Longitudinal Database Usage: Our initial QEP assessment regime included two fully longitudinal measures: a) iSkills/SAILS; and b) annual cumulative tracking of “full-text pageview downloads” from a selected set of research databases through our state library consortial portal, NCLIVE. We chose to focus on usage of the EBSCO family of databases because these had been (as of 2010) the most stable long-term licenses across multiple disciplines since the birth of NCLIVE in the late-1990s. And these longitudinal tracking measures of EBSCO full-text pageview downloads did in fact show very favorable impact from the QEP, as will be shown in a subsequent column. But in Summer 2014, the NCLIVE governing board announced a competitive bidding process that resulted in a broad-based replacement of EBSCO products by ProQuest products as of January 1, 2015. So going forward, we intend to reset this measurement regime, and restart the longitudinal tracking of full-text pageview downloads from ProQuest databases for the expected duration of our QEP.
Library Staffing Pattern: Our QEP began with the primary involvement of Library staff a) Director of Library Services Donald Beagle (ft); b) Reference Librarian Sandra Williams (ft); c) Research Specialist William Spivey (ht); and d) Evening Librarian Christine Pasour (ht). For a number of organizational reasons, the Reference Librarian’s role in QEP-related instruction was steadily reduced, especially in 2013-14, and replaced by a) more focused commitment by the Research Specialist; and b) the expansion of duties by our MLS-degreed Acquisitions Specialist Heather Pierce Smith, whose prior experience on other campuses had included IL instruction, and who voluntarily requested greater involvement in our QEP. With the retirement of former Reference Librarian Sandra Williams in late Fall 2014, we saw the opportunity to redefine that position to more closely align its duties and responsibilities with the goals of the QEP. This led to a rewrite of the position description, and the new title of “Learning Technology & Information Fluency Librarian.” This position was filled by promoting Heather Pierce Smith on January 5, 2015. The Acquisition Specialist position vacated by Smith was then also retitled as “Instuctional / Administrative Librarian,” and filled by Sharon Bolger — a Belmont Abbey College alum who had recently completed her MSLS.
Impact of ACRL Exploration of IL Framework Revision from February 2014 through August 2014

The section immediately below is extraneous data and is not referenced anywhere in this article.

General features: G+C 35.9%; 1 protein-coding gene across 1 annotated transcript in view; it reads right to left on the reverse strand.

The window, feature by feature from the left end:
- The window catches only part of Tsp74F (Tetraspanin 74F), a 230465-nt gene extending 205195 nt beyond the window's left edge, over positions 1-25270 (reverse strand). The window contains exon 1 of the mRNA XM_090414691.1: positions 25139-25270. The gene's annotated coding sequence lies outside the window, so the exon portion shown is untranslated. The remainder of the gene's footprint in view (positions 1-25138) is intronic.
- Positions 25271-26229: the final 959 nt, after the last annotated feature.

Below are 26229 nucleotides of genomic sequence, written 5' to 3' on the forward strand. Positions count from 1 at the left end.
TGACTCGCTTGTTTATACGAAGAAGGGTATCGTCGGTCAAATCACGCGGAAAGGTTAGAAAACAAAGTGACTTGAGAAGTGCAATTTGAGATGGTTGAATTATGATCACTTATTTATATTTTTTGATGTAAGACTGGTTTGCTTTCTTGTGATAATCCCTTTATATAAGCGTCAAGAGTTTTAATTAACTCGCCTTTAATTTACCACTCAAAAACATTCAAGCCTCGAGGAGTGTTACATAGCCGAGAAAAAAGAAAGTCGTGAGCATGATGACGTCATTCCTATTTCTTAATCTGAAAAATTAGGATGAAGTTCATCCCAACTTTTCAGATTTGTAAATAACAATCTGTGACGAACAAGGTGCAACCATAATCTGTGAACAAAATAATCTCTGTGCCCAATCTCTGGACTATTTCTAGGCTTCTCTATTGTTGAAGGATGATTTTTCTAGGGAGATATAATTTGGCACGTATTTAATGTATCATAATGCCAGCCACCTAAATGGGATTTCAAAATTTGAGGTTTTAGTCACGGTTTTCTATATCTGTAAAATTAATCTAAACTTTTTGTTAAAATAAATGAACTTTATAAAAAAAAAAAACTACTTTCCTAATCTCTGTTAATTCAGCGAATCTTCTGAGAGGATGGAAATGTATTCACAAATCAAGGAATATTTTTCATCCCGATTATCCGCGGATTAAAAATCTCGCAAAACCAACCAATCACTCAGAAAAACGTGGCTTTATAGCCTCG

Early in 2014, ACRL released early drafts of its proposed major revision to its approach to IL, including a possible migration from the IL Competency Standards of 2000 to a “Framework for IL” based on the new set of “threshold concepts.” An announcement of the first draft of the proposed Framework was released for comment and feedback on February 20, 2014. Library Director Donald Beagle monitored the feedback and discussion within ACRL from Draft 1 in February through Draft 2 in June, which included the recommendation (#2): “The Task Force recommends that the Information Literacy Competency Standards for Higher Education be sunsetted one year after the approval of the new Framework.” Because the proposed revisions were far-reaching, and because the “sunsetting” of the 2000 standards would have fallen at the midpoint of our QEP, Mr. Beagle recommended that there be a temporary one year hiatus from freshman SAILS testing to see whether or not the new Framework would be formally adopted before the end of 2014. By March 2015, however, it was clear that the IL Competency Standards would not be subjected to “sunsetting” before our Interim Report to SACS would be due in September 2015. Our QEP plan, therefore, temporarily retained its focus on the IL Competency Standards of 2000 through that report’s submission, with longitudinal assessment based on the SAILS exam still structured around those same competency standards. In a follow-up column, I will summarize the interesting assessment results that flowed from our PILOT project, and its dual-focus structure organized around both Information Literacy and the development of our Learning Commons.
- Jackson, C. (2013). “Confidence as an indicator of research students’ abilities in information literacy: A mismatch.” Journal of Information Literacy, 7(2). pp. 149-152.